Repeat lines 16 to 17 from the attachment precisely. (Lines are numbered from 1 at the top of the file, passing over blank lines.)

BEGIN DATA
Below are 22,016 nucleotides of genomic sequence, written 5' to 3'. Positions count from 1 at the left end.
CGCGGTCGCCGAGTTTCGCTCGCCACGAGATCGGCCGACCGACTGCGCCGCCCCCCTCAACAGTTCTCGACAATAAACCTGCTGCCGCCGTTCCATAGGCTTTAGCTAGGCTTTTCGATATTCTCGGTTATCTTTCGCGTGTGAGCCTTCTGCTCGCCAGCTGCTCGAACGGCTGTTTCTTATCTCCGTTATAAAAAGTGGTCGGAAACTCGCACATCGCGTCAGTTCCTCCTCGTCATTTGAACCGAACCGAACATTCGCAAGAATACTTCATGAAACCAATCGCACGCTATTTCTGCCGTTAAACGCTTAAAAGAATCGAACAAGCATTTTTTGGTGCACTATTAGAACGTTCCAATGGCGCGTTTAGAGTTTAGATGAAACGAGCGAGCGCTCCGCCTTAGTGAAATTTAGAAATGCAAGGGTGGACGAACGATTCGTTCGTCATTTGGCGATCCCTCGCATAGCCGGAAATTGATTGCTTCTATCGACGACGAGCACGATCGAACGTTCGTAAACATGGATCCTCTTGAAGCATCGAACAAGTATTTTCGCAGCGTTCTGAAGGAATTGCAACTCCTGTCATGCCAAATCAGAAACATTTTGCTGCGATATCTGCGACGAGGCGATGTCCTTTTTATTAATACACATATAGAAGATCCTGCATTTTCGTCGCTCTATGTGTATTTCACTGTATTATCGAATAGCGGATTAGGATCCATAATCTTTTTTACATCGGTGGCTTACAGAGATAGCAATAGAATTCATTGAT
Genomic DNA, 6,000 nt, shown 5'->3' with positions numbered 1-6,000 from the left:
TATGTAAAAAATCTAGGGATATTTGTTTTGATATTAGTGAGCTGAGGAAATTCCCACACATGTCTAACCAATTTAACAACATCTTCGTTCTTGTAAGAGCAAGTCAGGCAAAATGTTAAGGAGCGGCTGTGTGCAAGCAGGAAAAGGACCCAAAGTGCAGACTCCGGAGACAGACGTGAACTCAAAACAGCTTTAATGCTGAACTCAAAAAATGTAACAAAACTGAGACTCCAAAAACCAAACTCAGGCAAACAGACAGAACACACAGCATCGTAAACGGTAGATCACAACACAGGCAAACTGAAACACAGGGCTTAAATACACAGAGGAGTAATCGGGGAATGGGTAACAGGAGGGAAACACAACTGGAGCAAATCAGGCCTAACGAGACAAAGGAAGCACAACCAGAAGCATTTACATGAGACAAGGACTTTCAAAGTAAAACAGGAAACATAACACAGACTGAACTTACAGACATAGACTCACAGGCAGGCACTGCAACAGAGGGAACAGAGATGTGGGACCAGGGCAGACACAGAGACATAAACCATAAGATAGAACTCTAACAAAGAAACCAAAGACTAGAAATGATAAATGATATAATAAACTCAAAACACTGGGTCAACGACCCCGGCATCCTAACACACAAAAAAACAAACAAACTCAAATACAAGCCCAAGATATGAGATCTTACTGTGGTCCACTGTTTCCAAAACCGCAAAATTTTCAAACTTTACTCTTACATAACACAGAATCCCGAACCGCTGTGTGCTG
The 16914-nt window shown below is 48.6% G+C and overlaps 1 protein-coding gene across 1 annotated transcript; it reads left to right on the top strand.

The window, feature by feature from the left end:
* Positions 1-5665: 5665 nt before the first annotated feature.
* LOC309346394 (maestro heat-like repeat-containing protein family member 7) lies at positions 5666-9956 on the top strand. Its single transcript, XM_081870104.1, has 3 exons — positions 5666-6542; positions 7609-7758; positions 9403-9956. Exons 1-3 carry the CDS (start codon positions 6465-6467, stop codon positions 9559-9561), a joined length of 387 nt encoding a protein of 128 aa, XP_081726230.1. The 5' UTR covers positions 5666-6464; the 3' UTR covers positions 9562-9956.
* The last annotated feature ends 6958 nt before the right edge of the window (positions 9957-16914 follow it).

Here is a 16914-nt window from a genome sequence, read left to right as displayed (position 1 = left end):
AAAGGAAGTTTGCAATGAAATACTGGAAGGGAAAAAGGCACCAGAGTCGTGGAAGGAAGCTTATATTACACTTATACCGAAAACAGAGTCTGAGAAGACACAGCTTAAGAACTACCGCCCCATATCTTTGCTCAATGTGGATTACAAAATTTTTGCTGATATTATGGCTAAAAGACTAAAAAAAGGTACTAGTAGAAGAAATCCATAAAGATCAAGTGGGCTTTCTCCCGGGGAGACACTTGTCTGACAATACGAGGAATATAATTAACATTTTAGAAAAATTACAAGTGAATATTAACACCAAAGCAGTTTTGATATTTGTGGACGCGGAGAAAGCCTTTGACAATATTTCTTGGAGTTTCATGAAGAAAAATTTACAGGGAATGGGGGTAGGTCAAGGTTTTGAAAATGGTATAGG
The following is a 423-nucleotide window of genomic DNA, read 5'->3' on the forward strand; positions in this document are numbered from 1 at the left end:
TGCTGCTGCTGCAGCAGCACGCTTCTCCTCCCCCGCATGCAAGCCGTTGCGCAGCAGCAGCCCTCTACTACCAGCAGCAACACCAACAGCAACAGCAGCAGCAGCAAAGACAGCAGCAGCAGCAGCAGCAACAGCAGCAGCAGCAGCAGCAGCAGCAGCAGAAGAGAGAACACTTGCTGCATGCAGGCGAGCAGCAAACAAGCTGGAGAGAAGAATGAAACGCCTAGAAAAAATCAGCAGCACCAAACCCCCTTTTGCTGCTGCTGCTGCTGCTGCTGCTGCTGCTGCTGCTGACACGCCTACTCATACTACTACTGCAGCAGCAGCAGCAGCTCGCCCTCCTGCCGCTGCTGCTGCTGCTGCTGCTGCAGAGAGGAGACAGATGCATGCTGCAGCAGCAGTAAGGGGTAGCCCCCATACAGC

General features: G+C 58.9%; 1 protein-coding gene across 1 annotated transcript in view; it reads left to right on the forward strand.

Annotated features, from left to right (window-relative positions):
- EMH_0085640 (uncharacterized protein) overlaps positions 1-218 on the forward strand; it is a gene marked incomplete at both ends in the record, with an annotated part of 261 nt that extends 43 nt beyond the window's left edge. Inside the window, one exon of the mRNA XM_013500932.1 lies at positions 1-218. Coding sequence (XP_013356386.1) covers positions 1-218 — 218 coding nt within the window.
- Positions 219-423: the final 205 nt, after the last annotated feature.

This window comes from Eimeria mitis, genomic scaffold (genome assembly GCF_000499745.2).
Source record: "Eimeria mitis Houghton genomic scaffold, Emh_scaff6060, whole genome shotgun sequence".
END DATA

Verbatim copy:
- EMH_0085640 (uncharacterized protein) overlaps positions 1-218 on the forward strand; it is a gene marked incomplete at both ends in the record, with an annotated part of 261 nt that extends 43 nt beyond the window's left edge. Inside the window, one exon of the mRNA XM_013500932.1 lies at positions 1-218. Coding sequence (XP_013356386.1) covers positions 1-218 — 218 coding nt within the window.
- Positions 219-423: the final 205 nt, after the last annotated feature.